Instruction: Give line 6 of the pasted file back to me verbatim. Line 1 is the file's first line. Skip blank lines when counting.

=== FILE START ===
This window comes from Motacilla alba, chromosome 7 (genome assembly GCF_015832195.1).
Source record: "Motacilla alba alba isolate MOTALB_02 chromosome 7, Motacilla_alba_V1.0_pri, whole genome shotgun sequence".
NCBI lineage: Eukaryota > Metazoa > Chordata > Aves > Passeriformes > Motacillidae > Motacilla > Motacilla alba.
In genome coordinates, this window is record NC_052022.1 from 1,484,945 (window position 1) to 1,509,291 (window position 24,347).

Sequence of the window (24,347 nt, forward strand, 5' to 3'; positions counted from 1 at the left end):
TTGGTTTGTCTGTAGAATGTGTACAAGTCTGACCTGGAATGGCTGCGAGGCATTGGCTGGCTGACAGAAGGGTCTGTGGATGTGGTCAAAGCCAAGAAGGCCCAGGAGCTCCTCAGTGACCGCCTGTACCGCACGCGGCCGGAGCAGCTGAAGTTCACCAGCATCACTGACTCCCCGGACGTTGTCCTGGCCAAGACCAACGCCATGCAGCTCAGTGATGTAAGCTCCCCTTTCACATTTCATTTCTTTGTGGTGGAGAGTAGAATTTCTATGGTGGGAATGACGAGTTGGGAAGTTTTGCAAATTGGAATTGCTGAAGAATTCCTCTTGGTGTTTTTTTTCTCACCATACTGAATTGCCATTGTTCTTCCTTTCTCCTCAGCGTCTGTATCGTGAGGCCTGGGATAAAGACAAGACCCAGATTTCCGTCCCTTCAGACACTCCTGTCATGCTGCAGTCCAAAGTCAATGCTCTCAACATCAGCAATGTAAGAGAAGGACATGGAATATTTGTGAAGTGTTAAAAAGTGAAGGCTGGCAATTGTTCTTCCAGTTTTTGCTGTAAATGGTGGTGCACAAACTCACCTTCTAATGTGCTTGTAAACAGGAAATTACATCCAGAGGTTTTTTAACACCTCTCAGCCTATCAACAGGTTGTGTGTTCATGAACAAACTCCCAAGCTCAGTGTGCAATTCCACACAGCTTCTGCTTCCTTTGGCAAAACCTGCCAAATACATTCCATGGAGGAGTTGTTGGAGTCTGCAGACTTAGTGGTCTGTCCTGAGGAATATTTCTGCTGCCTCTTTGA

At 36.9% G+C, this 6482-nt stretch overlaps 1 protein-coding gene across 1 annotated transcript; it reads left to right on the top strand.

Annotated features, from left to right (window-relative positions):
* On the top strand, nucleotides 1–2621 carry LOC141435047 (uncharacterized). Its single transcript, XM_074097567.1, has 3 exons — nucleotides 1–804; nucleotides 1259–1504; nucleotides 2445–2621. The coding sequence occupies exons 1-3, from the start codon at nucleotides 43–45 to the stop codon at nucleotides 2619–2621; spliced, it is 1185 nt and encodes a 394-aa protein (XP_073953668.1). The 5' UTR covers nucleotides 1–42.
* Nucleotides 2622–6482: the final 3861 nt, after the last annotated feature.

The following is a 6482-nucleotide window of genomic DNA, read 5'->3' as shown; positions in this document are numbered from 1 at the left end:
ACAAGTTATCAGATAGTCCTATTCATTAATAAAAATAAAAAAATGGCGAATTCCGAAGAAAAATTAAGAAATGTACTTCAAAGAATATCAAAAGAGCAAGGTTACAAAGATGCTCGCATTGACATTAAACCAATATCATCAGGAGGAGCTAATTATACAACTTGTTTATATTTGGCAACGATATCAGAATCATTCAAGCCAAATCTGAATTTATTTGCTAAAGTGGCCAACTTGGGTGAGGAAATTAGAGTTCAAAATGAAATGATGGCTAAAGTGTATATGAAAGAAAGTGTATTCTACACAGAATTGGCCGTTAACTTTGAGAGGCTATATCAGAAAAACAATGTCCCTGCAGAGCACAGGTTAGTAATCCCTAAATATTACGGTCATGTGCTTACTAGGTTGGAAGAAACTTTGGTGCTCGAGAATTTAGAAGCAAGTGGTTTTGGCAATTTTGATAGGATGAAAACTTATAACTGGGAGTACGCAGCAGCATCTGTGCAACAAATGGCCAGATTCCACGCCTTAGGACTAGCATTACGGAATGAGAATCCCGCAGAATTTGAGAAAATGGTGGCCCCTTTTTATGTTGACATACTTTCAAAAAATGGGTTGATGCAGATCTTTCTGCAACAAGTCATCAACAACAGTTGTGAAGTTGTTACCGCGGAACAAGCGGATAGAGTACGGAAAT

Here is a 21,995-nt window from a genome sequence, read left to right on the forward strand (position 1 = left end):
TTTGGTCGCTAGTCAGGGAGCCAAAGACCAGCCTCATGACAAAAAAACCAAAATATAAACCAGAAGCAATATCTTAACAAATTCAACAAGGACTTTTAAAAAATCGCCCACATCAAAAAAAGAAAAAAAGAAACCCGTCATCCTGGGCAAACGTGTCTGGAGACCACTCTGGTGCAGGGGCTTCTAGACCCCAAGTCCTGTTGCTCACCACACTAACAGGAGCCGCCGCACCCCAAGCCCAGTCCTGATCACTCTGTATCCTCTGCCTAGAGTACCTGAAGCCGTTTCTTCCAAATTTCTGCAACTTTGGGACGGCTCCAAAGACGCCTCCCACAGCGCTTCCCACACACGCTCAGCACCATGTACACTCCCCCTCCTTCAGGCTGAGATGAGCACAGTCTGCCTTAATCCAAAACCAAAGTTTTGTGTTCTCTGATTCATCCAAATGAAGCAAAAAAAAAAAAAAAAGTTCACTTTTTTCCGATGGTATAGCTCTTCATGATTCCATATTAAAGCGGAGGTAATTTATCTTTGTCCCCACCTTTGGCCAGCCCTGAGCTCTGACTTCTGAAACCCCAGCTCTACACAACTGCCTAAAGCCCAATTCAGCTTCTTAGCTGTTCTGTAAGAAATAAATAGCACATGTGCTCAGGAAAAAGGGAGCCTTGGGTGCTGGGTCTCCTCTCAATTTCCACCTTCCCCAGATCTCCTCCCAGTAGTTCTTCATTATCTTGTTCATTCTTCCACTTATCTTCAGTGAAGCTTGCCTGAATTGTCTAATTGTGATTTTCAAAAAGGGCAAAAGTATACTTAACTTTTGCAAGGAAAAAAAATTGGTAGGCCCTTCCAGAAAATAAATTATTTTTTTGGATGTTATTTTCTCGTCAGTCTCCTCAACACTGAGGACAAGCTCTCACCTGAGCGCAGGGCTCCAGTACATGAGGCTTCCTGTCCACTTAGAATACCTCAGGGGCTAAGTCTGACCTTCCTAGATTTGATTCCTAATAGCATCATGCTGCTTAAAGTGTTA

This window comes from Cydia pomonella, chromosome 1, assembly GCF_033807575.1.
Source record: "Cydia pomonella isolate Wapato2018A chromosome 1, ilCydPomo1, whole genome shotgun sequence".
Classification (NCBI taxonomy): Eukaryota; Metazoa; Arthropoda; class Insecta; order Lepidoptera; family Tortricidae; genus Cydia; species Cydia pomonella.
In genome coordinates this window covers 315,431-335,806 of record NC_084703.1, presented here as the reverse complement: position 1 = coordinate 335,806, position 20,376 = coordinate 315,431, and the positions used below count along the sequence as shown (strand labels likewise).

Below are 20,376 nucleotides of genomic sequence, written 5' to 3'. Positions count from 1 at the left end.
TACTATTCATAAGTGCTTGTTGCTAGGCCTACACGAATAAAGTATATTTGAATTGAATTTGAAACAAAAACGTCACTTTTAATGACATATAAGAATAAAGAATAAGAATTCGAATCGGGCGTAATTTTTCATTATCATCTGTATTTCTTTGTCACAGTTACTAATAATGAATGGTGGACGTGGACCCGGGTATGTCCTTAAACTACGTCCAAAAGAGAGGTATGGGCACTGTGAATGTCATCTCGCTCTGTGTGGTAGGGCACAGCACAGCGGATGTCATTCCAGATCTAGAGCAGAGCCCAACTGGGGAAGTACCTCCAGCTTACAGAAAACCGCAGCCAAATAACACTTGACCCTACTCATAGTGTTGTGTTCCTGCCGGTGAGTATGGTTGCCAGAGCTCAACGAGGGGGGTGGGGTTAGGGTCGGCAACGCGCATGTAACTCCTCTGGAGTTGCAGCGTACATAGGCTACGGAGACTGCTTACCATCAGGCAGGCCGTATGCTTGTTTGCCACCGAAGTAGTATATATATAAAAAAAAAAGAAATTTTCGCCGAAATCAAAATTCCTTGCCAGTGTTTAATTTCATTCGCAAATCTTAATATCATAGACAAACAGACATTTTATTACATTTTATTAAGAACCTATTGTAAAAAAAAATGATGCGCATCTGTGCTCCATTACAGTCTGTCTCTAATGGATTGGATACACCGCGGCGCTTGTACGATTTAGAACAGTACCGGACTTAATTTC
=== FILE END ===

TTGGTTTGTCTGTAGAATGTGTACAAGTCTGACCTGGAATGGCTGCGAGGCATTGGCTGGCTGACAGAAGGGTCTGTGGATGTGGTCAAAGCCAAGAAGGCCCAGGAGCTCCTCAGTGACCGCCTGTACCGCACGCGGCCGGAGCAGCTGAAGTTCACCAGCATCACTGACTCCCCGGACGTTGTCCTGGCCAAGACCAACGCCATGCAGCTCAGTGATGTAAGCTCCCCTTTCACATTTCATTTCTTTGTGGTGGAGAGTAGAATTTCTATGGTGGGAATGACGAGTTGGGAAGTTTTGCAAATTGGAATTGCTGAAGAATTCCTCTTGGTGTTTTTTTTCTCACCATACTGAATTGCCATTGTTCTTCCTTTCTCCTCAGCGTCTGTATCGTGAGGCCTGGGATAAAGACAAGACCCAGATTTCCGTCCCTTCAGACACTCCTGTCATGCTGCAGTCCAAAGTCAATGCTCTCAACATCAGCAATGTAAGAGAAGGACATGGAATATTTGTGAAGTGTTAAAAAGTGAAGGCTGGCAATTGTTCTTCCAGTTTTTGCTGTAAATGGTGGTGCACAAACTCACCTTCTAATGTGCTTGTAAACAGGAAATTACATCCAGAGGTTTTTTAACACCTCTCAGCCTATCAACAGGTTGTGTGTTCATGAACAAACTCCCAAGCTCAGTGTGCAATTCCACACAGCTTCTGCTTCCTTTGGCAAAACCTGCCAAATACATTCCATGGAGGAGTTGTTGGAGTCTGCAGACTTAGTGGTCTGTCCTGAGGAATATTTCTGCTGCCTCTTTGA